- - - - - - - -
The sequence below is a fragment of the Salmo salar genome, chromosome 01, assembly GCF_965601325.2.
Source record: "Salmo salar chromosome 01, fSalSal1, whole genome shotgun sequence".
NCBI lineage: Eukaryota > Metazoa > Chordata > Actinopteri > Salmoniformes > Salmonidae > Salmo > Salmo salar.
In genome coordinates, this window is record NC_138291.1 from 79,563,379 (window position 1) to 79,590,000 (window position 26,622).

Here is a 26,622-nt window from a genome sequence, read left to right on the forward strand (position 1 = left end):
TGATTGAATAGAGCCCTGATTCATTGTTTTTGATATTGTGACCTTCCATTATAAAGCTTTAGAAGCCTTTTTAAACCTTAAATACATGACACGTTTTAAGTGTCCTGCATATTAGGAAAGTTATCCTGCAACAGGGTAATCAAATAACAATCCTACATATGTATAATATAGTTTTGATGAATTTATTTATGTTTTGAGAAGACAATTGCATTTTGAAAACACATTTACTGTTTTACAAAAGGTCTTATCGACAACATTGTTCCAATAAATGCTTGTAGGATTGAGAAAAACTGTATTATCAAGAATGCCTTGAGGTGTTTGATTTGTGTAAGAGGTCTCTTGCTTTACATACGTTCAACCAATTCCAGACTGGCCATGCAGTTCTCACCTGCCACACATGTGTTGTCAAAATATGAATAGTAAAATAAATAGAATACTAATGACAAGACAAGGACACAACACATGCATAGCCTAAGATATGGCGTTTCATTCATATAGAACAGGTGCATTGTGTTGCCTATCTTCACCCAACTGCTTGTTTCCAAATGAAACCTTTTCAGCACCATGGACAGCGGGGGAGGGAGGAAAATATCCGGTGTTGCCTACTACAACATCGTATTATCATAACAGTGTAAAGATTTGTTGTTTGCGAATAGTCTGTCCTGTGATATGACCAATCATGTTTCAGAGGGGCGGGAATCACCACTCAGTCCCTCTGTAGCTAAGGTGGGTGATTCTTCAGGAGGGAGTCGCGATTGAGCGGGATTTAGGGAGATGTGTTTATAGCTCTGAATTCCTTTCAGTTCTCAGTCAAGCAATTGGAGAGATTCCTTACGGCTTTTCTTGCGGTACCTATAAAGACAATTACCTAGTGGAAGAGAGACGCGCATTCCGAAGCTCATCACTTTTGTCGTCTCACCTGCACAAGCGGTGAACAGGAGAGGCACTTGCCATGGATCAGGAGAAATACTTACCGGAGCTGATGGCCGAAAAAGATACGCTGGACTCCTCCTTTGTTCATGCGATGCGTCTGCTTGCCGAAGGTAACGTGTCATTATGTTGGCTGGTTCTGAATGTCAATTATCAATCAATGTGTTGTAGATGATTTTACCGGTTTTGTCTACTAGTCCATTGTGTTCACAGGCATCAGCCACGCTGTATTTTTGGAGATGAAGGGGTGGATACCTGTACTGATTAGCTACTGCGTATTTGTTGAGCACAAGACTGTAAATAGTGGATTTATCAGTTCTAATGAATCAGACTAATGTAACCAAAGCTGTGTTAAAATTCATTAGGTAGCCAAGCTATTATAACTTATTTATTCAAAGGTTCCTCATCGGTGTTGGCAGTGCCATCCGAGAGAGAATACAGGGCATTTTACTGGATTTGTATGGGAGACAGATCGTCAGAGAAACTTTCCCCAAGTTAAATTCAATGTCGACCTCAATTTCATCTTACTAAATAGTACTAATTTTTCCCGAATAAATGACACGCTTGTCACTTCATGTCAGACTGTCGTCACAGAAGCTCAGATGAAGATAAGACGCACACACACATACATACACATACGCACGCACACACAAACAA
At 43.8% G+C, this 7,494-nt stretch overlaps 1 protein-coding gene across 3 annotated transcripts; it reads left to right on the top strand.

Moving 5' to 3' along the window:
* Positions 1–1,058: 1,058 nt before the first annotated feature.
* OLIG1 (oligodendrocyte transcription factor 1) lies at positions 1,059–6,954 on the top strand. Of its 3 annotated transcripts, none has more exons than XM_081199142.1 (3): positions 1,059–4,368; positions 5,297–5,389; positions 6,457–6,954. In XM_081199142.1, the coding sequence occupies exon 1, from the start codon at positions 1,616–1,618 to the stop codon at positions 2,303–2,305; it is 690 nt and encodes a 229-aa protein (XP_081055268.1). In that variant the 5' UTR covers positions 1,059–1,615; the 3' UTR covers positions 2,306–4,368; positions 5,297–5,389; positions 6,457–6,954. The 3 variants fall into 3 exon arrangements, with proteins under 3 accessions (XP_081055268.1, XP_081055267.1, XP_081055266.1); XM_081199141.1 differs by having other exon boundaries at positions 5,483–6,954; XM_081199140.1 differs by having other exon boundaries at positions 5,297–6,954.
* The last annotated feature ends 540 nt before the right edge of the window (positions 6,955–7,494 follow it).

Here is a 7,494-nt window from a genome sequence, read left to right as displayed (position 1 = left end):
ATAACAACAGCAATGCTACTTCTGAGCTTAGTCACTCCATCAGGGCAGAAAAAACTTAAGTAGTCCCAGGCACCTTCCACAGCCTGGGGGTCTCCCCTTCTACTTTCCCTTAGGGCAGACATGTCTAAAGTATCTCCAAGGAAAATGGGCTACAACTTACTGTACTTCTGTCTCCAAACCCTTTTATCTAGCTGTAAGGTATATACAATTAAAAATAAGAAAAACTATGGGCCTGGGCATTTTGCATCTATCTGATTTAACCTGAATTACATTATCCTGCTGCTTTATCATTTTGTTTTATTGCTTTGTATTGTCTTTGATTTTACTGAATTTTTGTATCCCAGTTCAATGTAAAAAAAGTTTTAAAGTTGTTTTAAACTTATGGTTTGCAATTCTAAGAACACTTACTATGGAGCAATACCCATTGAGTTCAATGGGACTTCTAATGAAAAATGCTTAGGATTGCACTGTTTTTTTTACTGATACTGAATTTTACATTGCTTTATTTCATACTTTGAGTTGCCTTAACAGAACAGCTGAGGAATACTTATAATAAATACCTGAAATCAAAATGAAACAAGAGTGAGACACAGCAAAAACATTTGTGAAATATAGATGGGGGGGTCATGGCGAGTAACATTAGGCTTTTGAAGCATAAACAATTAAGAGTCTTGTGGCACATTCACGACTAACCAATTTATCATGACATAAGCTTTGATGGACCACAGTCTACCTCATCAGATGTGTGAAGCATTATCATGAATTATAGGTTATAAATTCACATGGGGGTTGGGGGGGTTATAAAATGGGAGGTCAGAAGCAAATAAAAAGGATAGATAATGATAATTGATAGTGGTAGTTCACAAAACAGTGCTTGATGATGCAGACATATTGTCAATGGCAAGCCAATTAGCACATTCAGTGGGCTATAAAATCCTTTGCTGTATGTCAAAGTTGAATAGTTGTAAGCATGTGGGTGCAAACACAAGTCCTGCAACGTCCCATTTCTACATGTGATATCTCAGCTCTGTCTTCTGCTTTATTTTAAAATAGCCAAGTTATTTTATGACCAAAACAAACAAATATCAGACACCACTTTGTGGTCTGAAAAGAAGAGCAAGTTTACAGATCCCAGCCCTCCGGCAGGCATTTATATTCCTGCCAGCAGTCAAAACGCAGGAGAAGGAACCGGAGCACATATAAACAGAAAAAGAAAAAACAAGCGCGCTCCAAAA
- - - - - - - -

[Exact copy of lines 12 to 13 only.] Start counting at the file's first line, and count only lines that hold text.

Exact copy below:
Here is a 7,494-nt window from a genome sequence, read left to right as displayed (position 1 = left end):
ATAACAACAGCAATGCTACTTCTGAGCTTAGTCACTCCATCAGGGCAGAAAAAACTTAAGTAGTCCCAGGCACCTTCCACAGCCTGGGGGTCTCCCCTTCTACTTTCCCTTAGGGCAGACATGTCTAAAGTATCTCCAAGGAAAATGGGCTACAACTTACTGTACTTCTGTCTCCAAACCCTTTTATCTAGCTGTAAGGTATATACAATTAAAAATAAGAAAAACTATGGGCCTGGGCATTTTGCATCTATCTGATTTAACCTGAATTACATTATCCTGCTGCTTTATCATTTTGTTTTATTGCTTTGTATTGTCTTTGATTTTACTGAATTTTTGTATCCCAGTTCAATGTAAAAAAAGTTTTAAAGTTGTTTTAAACTTATGGTTTGCAATTCTAAGAACACTTACTATGGAGCAATACCCATTGAGTTCAATGGGACTTCTAATGAAAAATGCTTAGGATTGCACTGTTTTTTTTACTGATACTGAATTTTACATTGCTTTATTTCATACTTTGAGTTGCCTTAACAGAACAGCTGAGGAATACTTATAATAAATACCTGAAATCAAAATGAAACAAGAGTGAGACACAGCAAAAACATTTGTGAAATATAGATGGGGGGGTCATGGCGAGTAACATTAGGCTTTTGAAGCATAAACAATTAAGAGTCTTGTGGCACATTCACGACTAACCAATTTATCATGACATAAGCTTTGATGGACCACAGTCTACCTCATCAGATGTGTGAAGCATTATCATGAATTATAGGTTATAAATTCACATGGGGGTTGGGGGGGTTATAAAATGGGAGGTCAGAAGCAAATAAAAAGGATAGATAATGATAATTGATAGTGGTAGTTCACAAAACAGTGCTTGATGATGCAGACATATTGTCAATGGCAAGCCAATTAGCACATTCAGTGGGCTATAAAATCCTTTGCTGTATGTCAAAGTTGAATAGTTGTAAGCATGTGGGTGCAAACACAAGTCCTGCAACGTCCCATTTCTACATGTGATATCTCAGCTCTGTCTTCTGCTTTATTTTAAAATAGCCAAGTTATTTTATGACCAAAACAAACAAATATCAGACACCACTTTGTGGTCTGAAAAGAAGAGCAAGTTTACAGATCCCAGCCCTCCGGCAGGCATTTATATTCCTGCCAGCAGTCAAAACGCAGGAGAAGGAACCGGAGCACATATAAACAGAAAAAGAAAAAACAAGCGCGCTCCAAAA